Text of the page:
Potential Startup Problems
FIRST: Too Much Ammonia Will Stop The System Startup! Your system will guaranteed fail to start if your ammonia level is over 6 ppm, and may even fail if it’s over 3 ppm. Nitrifying bacteria are sensitive to ammonia levels in the water above 3 ppm, which will inhibit their growth or kill them outright. When starting your system with a nitrifying bacteria inoculant such as ProLine, your system must have less than 3 ppm ammonia, preferably 1 ppm ammonia.
WARNING: IF YOU HAVE MORE THAN 3 PPM AMMONIA IN YOUR SYSTEM, YOU WILL INHIBIT THE BACTERIA, AND THERE WILL BE NO SYSTEM STARTUP.
The only thing you can do if you have a system with 6 ppm ammonia or higher is to dump (yes, dump out onto the ground!) about 3/4 of the system water. The easy way to do this is to turn off the water pump, cap the pipe that leads to the hydroponics troughs so that no water goes out there, put a hose (the bigger the better) into the troughs, and siphon the trough water off downhill (hopefully you have a hill to do this with, otherwise just pump it out).
Then refill the troughs with water containing NO ammonia, let it sit for 24 hours to dechlorinate if it’s chlorinated tap water, then remove the cap and pump for six to twelve hours to fully circulate and mix the new water with the high-ammonia water remaining in the fish tank. This dilutes your system water ammonia levels to around 1-2 ppm (check and confirm it this time with the test strips to make sure). Now put a new gallon of ProLine bacterial inoculant in. Putting forty or fifty gallons of system water from an operating aquaponics system that you are absolutely certain has no diseased fish, no diseased plants, no parasites, no crawfish, and no duckweed into your system will work just as well as the Proline inoculant.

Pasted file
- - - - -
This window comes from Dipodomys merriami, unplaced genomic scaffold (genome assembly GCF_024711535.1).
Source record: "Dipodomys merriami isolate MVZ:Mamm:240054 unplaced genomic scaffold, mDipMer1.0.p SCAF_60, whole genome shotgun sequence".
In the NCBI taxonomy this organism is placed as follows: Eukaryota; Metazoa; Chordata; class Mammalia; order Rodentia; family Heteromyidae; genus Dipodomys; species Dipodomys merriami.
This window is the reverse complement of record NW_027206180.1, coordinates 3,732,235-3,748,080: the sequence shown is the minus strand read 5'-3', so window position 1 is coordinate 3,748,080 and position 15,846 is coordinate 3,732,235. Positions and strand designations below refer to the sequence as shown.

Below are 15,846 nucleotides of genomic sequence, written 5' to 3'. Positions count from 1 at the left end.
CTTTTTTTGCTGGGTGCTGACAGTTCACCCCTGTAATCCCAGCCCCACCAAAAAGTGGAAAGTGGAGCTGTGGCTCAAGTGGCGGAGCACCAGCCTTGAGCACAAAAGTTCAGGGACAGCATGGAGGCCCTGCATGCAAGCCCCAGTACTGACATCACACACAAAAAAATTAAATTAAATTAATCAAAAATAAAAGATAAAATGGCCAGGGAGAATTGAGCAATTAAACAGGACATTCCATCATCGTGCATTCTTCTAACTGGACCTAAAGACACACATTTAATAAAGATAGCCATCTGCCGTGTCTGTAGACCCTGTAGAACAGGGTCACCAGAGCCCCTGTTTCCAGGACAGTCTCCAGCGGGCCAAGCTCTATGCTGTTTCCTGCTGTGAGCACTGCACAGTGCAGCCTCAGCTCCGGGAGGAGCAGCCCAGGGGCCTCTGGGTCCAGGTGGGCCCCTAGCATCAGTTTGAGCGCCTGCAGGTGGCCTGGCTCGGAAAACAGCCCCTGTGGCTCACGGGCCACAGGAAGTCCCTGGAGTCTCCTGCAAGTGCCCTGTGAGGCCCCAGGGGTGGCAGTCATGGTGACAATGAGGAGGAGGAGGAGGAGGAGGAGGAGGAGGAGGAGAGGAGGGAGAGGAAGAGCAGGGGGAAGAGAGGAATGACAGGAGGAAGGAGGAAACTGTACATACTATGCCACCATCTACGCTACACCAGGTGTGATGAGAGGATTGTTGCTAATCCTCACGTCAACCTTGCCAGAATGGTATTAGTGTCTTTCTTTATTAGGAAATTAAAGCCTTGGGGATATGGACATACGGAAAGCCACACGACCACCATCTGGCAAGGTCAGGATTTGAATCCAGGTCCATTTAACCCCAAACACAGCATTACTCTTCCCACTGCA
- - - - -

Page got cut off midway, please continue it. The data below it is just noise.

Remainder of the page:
There is ONE sneaky thing to watch out for here: if your “city water” is sanitized with chloramines instead of chlorine, and you do not use a “total chlorine” test to test for chlorine/chloramines, you will find that your ammonia strips will show the “amine” portion of the chloramine as if it were ammonia. This will make it seem to you as if your incoming system water has ammonia in it, while the truth is you simply didn’t use the correct total chlorine test to test for chlorine/chloramines in your incoming water.
(Below) Inoculating a 24,000 gallon commercial aquaponics system with a SINGLE $42 gallon of ProLine freshwater nitrifying bacteria.
SECOND: Another Way to Foul Up System Startup: Some of our students started their systems with the covers off the fish tank and the rafts off the troughs. This allowed lots of green algae to grow, because soon after inoculation, there were nitrates for it to grow on. This created high ammonia levels of 6 ppm or more when the algae died and started to decompose in the bottoms of the troughs. How to fix: start your system with the rafts on the troughs, and only take them off to modulate an actual nitrite spike, not because you are “expecting one”.
If you make this mistake (even though we’ve warned you here), fix it by dumping three quarters of the green system water to get rid of the algae and the ammonia, refill with clean water, and cover the troughs this time! After a while, your system will settle down and you will see normal levels of 1-2 ppm ammonia, 0.25 to 1 ppm nitrites, and 1-20 ppm nitrates during your startup.